Overall, I think the guys are right. The i5 is a better performer in most circumstance. The platform cost is going to be a bit higher, but he energy savings might make up for it.

That being said, the 32nm Phenom II hexcores look like a great budget option that have power consumption closer to the i5/i7 and still have multi-threaded performance that is quite comparable as well. The Turbo-Boost feature of the i5/i7 definitely gives Intel the single-threaded performance.

Realistically though, unless you are pegging the system 24x7, the performance differences between these different procs probably won't be particularly noticeable in real-world, everyday use.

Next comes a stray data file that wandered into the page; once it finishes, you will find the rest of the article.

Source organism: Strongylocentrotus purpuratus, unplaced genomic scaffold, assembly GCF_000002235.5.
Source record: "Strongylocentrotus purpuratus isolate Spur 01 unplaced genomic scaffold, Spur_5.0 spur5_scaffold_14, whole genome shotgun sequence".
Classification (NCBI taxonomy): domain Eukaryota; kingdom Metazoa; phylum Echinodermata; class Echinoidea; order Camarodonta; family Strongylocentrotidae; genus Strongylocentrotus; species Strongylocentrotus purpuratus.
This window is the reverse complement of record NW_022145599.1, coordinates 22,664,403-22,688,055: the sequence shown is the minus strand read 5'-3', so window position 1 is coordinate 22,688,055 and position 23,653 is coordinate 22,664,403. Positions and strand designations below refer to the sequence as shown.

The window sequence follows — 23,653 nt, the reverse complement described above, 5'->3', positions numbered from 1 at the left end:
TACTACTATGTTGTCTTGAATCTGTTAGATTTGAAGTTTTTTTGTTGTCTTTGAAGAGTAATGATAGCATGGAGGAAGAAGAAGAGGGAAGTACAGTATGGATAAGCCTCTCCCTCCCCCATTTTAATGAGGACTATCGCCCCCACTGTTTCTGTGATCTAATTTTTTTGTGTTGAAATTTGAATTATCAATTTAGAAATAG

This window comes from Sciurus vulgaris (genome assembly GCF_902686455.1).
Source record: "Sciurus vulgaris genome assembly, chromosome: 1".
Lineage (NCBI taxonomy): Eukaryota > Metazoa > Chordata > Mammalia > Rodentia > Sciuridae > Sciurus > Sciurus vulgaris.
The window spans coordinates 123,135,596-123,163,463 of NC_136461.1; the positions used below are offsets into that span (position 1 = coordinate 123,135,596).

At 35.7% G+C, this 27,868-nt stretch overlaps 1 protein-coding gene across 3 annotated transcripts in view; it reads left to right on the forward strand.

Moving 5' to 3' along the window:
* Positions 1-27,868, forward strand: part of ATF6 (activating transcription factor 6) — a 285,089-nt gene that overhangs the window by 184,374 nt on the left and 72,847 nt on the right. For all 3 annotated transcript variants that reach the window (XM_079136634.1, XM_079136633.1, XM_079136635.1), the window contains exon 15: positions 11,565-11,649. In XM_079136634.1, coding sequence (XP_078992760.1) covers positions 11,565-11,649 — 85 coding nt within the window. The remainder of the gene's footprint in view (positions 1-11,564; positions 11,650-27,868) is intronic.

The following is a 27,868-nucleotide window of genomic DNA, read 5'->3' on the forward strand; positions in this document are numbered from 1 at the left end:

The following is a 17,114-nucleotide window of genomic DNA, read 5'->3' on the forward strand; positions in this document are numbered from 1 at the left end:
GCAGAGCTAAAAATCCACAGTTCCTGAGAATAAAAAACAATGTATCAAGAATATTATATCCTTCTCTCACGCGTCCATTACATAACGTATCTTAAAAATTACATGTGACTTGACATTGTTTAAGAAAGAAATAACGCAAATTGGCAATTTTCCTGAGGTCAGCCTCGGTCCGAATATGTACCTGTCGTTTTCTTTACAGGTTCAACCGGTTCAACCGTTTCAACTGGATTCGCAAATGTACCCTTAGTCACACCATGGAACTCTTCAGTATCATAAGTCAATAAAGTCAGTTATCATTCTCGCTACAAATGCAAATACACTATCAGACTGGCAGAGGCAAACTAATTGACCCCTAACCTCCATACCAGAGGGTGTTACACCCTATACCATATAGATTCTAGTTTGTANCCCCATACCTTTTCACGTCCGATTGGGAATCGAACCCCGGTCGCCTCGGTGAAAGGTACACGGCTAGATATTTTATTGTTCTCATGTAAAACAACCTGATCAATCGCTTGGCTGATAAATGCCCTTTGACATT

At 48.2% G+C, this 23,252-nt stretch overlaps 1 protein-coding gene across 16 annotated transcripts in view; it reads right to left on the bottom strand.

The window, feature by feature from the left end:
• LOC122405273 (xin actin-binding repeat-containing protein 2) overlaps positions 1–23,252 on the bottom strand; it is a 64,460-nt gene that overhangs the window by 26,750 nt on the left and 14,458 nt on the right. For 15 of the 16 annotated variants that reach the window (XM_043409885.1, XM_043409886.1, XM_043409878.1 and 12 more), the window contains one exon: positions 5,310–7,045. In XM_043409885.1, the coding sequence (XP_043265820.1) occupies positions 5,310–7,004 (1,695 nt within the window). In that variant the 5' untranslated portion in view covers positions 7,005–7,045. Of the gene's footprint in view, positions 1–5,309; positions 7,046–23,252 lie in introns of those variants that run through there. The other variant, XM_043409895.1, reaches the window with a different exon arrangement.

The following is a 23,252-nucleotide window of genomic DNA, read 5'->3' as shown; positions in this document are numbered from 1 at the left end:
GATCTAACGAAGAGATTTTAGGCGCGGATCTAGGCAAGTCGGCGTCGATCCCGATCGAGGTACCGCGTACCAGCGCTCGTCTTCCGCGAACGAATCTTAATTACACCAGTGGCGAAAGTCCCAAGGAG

There was an article either in Sound on Sound or Audio Technology (an Australian magazine) a while back that looked at audio performance. It particularly spent quite a bit of time looking at CPU interrupts, Turboboost on the Intel CPUs, the front side Bus functions and external bus (like PCI bus etc) functions.

I'll try and dig it out/see if I have it. It was around the time the Sandy Bridges came out, so I may have thrown it out, I'm not sure. I'll have a look.